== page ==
How to report epidemiology studies

Fiest KM, Marrie RA, Jette N, Bennett DA. The Standards of Reporting of Neurological Disorders (STROND) checklist: Application to multiple sclerosis. Mult Scler. 2016 Feb 26. pii: 1352458516634873. [Epub ahead of print]

BACKGROUND:Descriptive epidemiological studies documenting the incidence and prevalence of multiple sclerosis (MS) and studies that report morbidity, mortality, and economic burden provide essential information for patients, healthcare providers, and policymakers. However, the quality of reporting of observational studies is often poor, limiting the ability to evaluate the validity of the findings. The Standards of Reporting of Neurological Disorders (STROND) reporting guideline comprises recommendations and a 15-item checklist of reporting items to aid high-quality reporting of incidence and prevalence studies of neurological disorders.
METHODS:We explain the basic reporting items of the STROND checklist for the methods, results, and discussion sections in the context of the MS literature and searched for examples of good reporting of those items.
RESULTS:We identified examples of good reporting of the basic reporting items from previous systematic reviews of the descriptive epidemiologic literature in MS.
CONCLUSION:The adoption of the STROND reporting guidelines should improve the quality of reporting of descriptive epidemiological studies in MS. Along with efforts to improve methodological aspects of epidemiological studies and harmonization of data collection efforts, improved reporting could contribute to furthering our understanding of the epidemiology of MS.

For clinical trials we have the CONSORT guidleines, for animal experiments we have ARRIVE guidelines and we have STROND guidelines for epidemeological studies. 

Why follow guidelines. Maybe to limit the poor quality stuff that litters pubmed.  Many of the papers not following this approach reach “cure of the week” that often go nowhere because there is no translatable value and no-one can ever repreat the work. because its methodologies are unintelligable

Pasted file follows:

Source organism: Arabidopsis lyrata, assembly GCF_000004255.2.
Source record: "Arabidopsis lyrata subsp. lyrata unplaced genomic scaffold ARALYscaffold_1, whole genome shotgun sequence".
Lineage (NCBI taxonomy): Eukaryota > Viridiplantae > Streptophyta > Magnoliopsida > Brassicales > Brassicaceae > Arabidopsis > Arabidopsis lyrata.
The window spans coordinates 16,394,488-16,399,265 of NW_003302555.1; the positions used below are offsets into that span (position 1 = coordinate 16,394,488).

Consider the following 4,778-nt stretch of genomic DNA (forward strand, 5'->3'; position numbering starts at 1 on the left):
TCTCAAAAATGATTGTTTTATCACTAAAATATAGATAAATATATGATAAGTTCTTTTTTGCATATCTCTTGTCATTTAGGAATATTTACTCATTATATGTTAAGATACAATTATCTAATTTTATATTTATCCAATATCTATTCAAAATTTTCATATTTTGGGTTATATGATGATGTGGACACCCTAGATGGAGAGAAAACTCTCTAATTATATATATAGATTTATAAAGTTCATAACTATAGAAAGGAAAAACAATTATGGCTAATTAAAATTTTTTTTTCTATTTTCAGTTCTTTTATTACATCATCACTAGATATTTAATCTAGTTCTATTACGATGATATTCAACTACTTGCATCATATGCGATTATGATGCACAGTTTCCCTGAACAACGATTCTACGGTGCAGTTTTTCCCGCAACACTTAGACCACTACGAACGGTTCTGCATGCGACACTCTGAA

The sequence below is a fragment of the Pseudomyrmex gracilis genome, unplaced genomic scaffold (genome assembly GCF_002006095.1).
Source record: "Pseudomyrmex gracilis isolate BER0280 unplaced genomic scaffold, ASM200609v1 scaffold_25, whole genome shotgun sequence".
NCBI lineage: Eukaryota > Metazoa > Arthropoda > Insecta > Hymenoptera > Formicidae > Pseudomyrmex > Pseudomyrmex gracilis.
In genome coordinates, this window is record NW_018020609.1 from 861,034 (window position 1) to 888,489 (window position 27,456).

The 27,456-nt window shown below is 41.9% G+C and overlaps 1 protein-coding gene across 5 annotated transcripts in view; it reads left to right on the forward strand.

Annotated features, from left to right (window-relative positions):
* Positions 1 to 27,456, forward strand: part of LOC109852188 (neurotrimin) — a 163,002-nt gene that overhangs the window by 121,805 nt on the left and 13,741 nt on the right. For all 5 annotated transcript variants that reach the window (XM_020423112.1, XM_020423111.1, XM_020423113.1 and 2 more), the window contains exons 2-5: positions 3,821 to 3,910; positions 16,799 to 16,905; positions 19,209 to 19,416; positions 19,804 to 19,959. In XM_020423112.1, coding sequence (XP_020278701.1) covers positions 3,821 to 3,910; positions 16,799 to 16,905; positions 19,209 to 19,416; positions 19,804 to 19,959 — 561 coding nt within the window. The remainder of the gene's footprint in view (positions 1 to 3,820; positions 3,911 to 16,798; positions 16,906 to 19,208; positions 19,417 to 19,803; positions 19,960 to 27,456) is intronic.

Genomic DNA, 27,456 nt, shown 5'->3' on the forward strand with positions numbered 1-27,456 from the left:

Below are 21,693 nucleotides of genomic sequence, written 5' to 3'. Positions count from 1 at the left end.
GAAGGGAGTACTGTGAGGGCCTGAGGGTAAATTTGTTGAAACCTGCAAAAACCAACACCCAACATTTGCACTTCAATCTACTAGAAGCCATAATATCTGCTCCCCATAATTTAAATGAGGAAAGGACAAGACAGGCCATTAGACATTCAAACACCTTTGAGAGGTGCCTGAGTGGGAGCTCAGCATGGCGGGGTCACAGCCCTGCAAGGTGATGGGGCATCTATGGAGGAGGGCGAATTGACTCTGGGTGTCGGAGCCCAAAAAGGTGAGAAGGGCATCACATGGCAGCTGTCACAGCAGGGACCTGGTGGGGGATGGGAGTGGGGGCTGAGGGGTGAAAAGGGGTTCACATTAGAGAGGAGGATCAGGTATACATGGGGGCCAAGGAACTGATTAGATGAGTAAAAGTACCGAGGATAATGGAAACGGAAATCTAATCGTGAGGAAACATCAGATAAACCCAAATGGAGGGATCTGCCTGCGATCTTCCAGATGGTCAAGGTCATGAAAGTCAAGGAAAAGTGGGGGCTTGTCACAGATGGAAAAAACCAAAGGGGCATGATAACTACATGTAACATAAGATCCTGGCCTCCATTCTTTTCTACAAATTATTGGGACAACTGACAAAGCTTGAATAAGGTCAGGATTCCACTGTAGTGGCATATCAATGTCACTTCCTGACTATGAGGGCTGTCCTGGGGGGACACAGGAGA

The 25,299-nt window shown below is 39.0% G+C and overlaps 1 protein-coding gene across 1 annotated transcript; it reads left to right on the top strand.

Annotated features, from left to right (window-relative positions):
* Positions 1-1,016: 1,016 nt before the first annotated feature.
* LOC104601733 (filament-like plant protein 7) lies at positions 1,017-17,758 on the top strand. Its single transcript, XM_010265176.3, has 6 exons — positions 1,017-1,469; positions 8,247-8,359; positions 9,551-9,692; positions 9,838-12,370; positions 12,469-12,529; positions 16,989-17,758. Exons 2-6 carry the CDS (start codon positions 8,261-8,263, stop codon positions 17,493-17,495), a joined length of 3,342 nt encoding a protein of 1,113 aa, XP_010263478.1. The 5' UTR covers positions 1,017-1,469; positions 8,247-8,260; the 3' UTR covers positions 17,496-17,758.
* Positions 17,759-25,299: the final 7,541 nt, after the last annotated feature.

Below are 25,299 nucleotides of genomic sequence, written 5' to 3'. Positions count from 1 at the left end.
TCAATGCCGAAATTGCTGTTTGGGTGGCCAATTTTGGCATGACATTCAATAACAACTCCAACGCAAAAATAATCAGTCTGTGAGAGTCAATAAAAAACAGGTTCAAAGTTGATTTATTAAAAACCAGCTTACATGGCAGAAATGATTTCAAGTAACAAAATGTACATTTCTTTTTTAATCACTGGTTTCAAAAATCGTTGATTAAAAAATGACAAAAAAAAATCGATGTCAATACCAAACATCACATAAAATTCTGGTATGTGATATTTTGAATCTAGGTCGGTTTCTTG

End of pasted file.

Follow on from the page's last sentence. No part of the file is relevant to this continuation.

It started with CONSORT and most clinical trials now follow this appraoch. However, I can’t tell you  the number of papers on animal work, I have reviewed stating “we did the experiments according to the ARRIVE guidelines”. 

This indicates that the authors view the ARRIVE guidelines as meaningless and are trying to pay lip service to the journals that support use of the ARRIVE guidelines. 

This is because they are reporting guidelines and not experimental design guidelines, although they can help focus the mind in experimental design. Therefore, if you do not report the information required by the guidelines you are not adhering to them. So a statement saying “we did experiments according to the ARRIVE guidelines” without reporting the elements of the ARRIVE guidelines says the authors have difficulty reading and assimilating knowledge and so be warned about the rest of the content.

Journals sign up to these concepts but often very few enforce their own policies. Abit like enforcing EU policies in some EU countries:-). What is the point of this…do it or don’t request it. We caught out a few, however if journals don’t enforce their own policies then change never happens.

The Wellcome Trust, the Medical Research Council and the MS Society all have the ARRIVE guidelines as a condition of grant. How many people they support actually do this? A summer project for a student I think:-). The authors own publications acknowledging the charities for support is the noose:- What do you think we will find:-)

Any way back to this one and the STROND guidelines. 

This paper puts the STROND guidleines in the context of MS,
we did one in the context of EAE.

Baker D, Amor S. Publication guidelines for refereeing and reporting on animal use in experimental autoimmune encephalomyelitis.J Neuroimmunol. 2012 Jan 18;242(1-2):78-83.

Although we got most people from the International Neuroimmunology Society board to agree to the content, it should have had big gun names on it to give it weight…as could be the case here because if they all endorse it sets the example. Unfortuanately the big guns are often the guilty ones.

Likewise, although we were guilty of this faux pas too, it is abit silly issuing guidelines that are not open access because most people can’t read them. So if you want to know the 15 guidelines which are actually more than 15 because there are sub guidelines

Development of the Standards of Reporting of Neurological Disorders (STROND) checklist: A guideline f or the reporting of incidence and prevalence studies in neuroepidemiology.Bennett DA, Brayne C, Feigin VL, Barker-Collo S, Brainin M, Davis D, Gallo V, Jetté N, Karch A, Kurtzke JF, Lavados PM, Logroscino G, Nagel G, Preux PM, Rothwell PM, Svenson LW. Neurology. 2015 ;85(9):821-8. doi:

It should be open source so you can read them.

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